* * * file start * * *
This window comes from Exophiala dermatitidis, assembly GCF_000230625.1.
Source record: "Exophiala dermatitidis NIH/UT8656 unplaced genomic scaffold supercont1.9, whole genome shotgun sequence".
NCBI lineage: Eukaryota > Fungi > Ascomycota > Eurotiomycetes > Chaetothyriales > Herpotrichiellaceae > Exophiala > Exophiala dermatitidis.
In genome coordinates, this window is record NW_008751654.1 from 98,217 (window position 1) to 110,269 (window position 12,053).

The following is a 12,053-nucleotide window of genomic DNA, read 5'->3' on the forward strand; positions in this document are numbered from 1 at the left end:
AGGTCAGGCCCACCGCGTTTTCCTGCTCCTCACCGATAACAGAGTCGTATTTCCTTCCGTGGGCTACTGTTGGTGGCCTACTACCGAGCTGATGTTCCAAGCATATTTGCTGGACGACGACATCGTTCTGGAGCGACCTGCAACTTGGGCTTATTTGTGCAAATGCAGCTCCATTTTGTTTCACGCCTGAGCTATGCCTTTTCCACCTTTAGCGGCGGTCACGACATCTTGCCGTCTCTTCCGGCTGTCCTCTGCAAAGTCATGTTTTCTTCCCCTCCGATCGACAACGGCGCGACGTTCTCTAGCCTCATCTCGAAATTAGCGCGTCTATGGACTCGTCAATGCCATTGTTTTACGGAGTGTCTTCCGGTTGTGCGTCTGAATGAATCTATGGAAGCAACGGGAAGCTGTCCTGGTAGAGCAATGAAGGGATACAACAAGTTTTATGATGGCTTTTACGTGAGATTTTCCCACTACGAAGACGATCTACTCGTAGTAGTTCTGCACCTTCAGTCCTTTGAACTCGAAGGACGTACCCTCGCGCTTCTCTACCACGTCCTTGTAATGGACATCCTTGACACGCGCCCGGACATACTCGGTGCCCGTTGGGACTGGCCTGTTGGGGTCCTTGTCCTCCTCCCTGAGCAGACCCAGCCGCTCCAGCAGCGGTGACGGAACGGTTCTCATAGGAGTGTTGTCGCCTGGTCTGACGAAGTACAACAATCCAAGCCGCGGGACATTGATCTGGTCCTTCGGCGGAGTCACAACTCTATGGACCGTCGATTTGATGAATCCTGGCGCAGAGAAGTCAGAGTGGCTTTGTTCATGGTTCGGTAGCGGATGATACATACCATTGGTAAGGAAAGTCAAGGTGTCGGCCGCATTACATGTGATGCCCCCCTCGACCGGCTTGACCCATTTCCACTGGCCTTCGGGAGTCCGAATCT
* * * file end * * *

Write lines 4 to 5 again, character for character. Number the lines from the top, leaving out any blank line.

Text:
In genome coordinates, this window is record NW_008751654.1 from 98,217 (window position 1) to 110,269 (window position 12,053).

The following is a 12,053-nucleotide window of genomic DNA, read 5'->3' on the forward strand; positions in this document are numbered from 1 at the left end: